14. 14.  Topps must have had some photographers in the Bay Area, too, because there are also many baseball card pictures that were taken at the Oakland Coliseum and at Candlestick.


  15. 15.  Pete Runnells may have been the best post-Doerr Red Sock 2baseman; at least offensively. Defensively, I don’t know, but he spent alot of time at first instead of second. That’s not good. That’s Offermanesque.


  16. 16.  In honor of pennant-winner Denny Doyle (and Mike Andrews, who manned the spot for the ’67 champs), here are the 2nd basemen of the long ago Red Sox glory years:

    Hobe Ferris-Starter in 1903 (champs of first AL-NL World Series) and 1904 (champs of AL; McGraw of NL champ Giants refused to play World Series). In ’03 deciding game, light-hitting Ferris drove in all 3 runs.

    Steve Yerkes-Starter on 1912 squad, the best Red Sox team ever. He drew a walk and scored winning run in bottom of 10th in game 7 of World Series.

    Jack Barry-former member of A’s “$100,000 infield” (as a shortstop), Barry was the starter at 2nd for champs in 1915. He was also the starter in 1916 regular season but Hal Janvrin played second during the team’s second consecutive World Series win.

    Dave Shean-Journeyman had career year as Bosox starter in 1918, then hit .140 the next year, his last.


  17. 17.  Josh,

    Didn’t realize you were an EC fan, obviously you got the Mystery Dance reference. Black and White world, there is a goodie off of Get Happy!!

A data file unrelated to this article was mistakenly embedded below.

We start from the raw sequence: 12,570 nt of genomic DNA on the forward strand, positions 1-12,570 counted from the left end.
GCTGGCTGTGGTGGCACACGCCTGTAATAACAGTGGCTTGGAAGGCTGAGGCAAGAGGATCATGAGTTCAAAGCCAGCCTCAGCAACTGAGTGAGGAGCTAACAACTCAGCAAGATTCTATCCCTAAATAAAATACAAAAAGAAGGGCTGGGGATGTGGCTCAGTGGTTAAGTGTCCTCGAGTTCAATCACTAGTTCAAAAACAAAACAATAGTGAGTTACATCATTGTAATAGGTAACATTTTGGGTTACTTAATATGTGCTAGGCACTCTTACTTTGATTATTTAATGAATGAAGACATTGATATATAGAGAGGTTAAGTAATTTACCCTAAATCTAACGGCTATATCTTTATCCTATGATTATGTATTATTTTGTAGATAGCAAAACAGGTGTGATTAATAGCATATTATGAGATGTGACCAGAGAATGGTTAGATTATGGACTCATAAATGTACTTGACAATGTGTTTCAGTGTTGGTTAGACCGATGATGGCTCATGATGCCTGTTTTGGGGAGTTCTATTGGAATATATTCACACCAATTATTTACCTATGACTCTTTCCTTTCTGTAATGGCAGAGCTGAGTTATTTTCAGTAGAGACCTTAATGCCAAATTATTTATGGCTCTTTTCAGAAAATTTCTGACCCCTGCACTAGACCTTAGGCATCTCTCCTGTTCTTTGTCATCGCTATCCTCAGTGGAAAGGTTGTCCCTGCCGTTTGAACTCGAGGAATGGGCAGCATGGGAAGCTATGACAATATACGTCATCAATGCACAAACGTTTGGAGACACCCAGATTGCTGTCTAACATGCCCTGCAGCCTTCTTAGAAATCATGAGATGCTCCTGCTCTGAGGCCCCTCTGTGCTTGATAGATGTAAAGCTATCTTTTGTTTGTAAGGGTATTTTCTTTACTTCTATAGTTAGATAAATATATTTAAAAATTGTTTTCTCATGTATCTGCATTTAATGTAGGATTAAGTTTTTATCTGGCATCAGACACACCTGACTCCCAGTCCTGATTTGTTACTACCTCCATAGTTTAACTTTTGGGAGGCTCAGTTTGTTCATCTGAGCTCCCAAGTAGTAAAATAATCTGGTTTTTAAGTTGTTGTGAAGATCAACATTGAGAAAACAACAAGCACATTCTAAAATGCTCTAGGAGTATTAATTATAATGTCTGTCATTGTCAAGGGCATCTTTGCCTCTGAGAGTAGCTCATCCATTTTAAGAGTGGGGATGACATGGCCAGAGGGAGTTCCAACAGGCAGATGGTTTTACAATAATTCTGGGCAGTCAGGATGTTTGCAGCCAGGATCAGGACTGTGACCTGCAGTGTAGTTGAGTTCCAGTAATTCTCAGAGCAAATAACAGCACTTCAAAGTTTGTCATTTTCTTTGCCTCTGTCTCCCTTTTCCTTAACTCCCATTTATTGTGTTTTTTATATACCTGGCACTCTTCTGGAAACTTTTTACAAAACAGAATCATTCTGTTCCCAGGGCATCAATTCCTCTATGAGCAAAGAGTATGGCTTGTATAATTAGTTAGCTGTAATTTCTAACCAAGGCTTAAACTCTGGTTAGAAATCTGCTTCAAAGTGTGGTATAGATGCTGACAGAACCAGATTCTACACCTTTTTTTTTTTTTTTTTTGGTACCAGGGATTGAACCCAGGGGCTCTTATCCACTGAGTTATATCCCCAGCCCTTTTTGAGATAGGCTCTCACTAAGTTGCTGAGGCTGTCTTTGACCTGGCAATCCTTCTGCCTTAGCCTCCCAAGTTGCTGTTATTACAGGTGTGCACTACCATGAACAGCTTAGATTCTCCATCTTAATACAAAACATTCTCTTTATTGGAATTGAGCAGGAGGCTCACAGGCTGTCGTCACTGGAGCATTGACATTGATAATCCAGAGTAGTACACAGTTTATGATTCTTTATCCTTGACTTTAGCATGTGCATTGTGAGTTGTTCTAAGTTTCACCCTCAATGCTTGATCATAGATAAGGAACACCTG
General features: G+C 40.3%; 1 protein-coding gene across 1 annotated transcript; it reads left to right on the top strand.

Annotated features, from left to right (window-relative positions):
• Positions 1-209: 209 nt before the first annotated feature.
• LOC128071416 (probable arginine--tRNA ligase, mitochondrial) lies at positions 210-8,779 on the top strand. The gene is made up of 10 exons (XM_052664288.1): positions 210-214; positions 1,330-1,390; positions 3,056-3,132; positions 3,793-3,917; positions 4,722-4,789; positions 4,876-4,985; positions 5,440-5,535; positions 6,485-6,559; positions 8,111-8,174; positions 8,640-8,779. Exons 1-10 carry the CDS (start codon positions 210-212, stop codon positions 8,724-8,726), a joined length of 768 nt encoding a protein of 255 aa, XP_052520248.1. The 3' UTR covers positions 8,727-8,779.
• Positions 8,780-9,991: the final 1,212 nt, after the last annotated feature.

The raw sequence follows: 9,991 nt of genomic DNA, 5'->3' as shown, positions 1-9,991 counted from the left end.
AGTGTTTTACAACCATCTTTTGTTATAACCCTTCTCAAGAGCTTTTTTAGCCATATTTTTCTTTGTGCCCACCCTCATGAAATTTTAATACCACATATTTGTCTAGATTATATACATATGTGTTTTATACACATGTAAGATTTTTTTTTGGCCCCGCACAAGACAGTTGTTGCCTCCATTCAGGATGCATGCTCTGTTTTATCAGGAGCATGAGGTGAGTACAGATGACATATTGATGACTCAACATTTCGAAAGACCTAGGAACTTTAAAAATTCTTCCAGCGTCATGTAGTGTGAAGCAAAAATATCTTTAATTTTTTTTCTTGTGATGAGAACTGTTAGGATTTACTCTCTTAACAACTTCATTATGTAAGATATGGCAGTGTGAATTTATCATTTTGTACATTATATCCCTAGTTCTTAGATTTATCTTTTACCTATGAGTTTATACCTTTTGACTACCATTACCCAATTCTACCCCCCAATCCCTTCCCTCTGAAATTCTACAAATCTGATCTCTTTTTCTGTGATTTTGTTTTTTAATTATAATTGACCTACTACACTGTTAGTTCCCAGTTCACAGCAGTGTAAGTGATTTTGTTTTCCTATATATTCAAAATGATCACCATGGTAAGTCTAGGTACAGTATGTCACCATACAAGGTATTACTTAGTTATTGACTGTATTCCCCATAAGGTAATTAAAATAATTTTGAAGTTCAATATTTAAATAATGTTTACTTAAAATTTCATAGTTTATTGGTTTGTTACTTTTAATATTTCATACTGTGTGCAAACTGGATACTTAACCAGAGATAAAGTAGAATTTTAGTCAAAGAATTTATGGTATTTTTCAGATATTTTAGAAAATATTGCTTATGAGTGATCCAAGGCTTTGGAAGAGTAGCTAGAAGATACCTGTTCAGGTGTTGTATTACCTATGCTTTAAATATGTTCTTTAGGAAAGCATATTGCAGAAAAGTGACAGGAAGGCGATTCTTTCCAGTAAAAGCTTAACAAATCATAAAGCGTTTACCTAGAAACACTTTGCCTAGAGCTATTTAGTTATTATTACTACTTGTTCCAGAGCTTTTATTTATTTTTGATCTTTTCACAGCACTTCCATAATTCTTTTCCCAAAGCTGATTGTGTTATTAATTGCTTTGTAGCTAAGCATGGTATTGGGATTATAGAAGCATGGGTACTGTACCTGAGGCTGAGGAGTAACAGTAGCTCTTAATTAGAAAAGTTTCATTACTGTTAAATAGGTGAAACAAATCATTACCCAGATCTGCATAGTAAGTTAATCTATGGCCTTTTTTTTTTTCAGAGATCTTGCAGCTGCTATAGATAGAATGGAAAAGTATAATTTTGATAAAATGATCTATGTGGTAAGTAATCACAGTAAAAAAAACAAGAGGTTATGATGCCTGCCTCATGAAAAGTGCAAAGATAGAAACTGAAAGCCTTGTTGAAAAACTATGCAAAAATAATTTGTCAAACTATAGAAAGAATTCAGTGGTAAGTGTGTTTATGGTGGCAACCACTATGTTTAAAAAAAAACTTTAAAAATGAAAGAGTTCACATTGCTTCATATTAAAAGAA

18. 18.  goddmamn that’s beautiful! i’ve spent a long time in asia, currently live in Qingdao, and have had more than a few romantic liasons with Chinese women. so this is poingnant for me, and very well written. i’ve really been enjoying all of your posts on these famous, infamous and not so famous cardboard gods. thanks! rgds, will


  19. 19.  18 Thanks for checking in from the other side of the world, Will! I’m curious, any signs of baseball over there? (I played in one pickup game over there, with a bunch of Japanese guys.)


  20. 20.  no josh, not where i live which is surprising considering there are a huge number of koreans living here in qingdao and they love their baseball. i haven’t seen a single ballfield in this city…hell, i haven’t even seen one in this country, though i played some softball in Taipei for a year or two. the women’s softball team for China isn’t bad. they held their own in the World Cup last summer. there is apparently some instructional baseball over here but perhaps it’s in Beijing. a friend of mine is the Asia scout for the Mariners and he says there are some ballplayers here but still pretty raw. rgds, will